Here is the web site for the Natl Public Radio interview:
5-7-10: Plug In, Turn On, Drive Out
Here is the Sierra Club interview
Charlie Garlow, a Sierra Club member from Silver Spring, Maryland owns a three-wheel electric motorcycle. Garlow is planning this summer to hitch a solar trailer to it and drive across the country with his dog Rex to raise awareness for EVs and renewable energy. His journey will probably launch after the EV drag race in June at the Mason Dixon Dragway in Hagerstown. Follow his progress on his website FunRunintheSun.org and his blog. This is the second of three interviews with EV owners. Read the first one here.
How did you get this electric motorcycle?
Australia Nov 2009
An oil spill disaster that could rival the impact of the Exxon Valdez is playing out tonight off the coast of Australia. For 10 weeks, a crippled deep-water oil rig has been leaking millions of gallons into the ocean between Australia’s northwest coast and the islands of Indonesia.
With explosive gas spewing into the air and thousands of gallons of oil pouring into the water each day the spill began claiming sea snakes, birds and dolphins.
The blowout is thought to have been caused by a fracture in a pipe 8,000 feet beneath the sea floor. Again and again over two months the Thailand-based company that owns the rig tried and failed to plug the well.
Just how much has spilled is uncertain. Environmental groups say satellite photos show its spread across more than 9,000 square miles and estimate some 9 million gallons have poured into the ocean – nearly as much as the 11 million gallons that escaped from the Exxon Valdez in Alaska.
“There’s no cleanup technology available on earth to clean up a spill that big,” said Richard Charter of Defenders of Wildlife.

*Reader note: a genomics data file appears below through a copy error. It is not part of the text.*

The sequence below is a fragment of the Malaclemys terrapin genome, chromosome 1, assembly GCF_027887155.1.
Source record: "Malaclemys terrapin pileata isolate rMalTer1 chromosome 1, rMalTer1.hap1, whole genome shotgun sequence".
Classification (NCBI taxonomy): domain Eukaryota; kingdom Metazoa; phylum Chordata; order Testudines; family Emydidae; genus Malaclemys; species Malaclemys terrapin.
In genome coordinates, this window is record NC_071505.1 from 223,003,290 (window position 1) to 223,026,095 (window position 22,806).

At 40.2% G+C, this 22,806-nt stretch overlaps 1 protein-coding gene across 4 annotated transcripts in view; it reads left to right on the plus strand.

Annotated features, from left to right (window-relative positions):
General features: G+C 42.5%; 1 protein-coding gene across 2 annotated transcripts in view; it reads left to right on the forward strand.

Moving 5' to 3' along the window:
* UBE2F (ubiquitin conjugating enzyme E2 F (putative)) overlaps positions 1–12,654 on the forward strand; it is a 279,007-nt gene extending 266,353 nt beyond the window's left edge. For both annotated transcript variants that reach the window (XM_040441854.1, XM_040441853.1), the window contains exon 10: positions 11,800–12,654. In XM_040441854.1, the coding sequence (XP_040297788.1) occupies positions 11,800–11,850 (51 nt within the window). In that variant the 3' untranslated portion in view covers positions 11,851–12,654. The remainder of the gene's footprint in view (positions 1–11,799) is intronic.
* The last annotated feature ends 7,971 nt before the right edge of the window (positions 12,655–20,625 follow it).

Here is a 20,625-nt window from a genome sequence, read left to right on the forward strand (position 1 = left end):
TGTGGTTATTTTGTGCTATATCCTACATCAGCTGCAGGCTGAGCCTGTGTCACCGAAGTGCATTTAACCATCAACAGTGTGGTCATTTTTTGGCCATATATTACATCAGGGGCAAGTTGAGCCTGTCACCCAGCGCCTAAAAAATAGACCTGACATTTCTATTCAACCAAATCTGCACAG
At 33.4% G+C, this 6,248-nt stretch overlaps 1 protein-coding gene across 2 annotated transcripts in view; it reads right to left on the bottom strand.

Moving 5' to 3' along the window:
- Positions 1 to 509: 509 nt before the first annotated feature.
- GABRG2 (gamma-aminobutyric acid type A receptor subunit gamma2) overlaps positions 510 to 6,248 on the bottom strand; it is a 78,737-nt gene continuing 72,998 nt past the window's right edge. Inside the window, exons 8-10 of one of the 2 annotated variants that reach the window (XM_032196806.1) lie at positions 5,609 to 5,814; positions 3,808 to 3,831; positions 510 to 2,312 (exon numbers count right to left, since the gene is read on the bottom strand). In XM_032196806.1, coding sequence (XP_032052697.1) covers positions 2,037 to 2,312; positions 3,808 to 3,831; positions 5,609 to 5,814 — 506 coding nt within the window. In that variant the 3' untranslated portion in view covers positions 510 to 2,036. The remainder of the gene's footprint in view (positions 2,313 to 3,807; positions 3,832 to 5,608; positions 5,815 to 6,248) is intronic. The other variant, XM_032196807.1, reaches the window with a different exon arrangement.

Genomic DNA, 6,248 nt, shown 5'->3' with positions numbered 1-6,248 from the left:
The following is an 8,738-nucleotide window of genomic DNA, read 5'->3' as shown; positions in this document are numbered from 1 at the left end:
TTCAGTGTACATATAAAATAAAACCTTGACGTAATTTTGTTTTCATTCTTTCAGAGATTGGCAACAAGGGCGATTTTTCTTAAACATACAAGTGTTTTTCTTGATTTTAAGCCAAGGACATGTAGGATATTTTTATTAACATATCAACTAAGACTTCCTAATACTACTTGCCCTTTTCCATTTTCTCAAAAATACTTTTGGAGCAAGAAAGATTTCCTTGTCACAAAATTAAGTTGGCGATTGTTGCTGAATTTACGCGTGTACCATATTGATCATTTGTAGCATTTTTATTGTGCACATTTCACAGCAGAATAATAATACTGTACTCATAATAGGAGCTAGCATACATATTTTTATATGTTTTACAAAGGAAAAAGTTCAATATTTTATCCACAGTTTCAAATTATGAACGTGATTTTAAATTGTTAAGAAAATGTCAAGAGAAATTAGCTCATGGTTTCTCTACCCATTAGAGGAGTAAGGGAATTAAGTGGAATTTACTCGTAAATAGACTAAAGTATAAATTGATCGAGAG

The oil company insists the spill is much smaller but refuses to give a number. Environmentalists monitoring the damage say flocks of sea birds, groups of whales, porpoises and sea turtles have been seen feeding near the oil. But the region is so large and so remote there is no count of wildlife killed or injured.
While the spill is far from American waters, it’s come at an awkward time for those pushing more offshore drilling here under the slogan, “Drill, baby, drill.”
And how about the two spills/blowouts in Nigeria.
“One of these investigations involved an incident at Iriama in Delta State in November 2008, in which around 6000 tonnes were spilled” after a pipeline that was undergoing repairs exploded, Shell said.
Operational spills in 2009 totaled 1300 tonnes, the lowest amount ever for the company, Shell said in a Dow Jones report.
Last year, 13,900 metric tonnes of oil were spilled into the Niger Delta as a direct result of sabotage or theft, more than double the 2008 total and four times the 2007 figure, Shell said in its annual sustainability report. Shell also quadrupled its estimate of the amount of oil it spilled in the region due to accidents in 2008 to 8800 tonnes following the completion of investigations.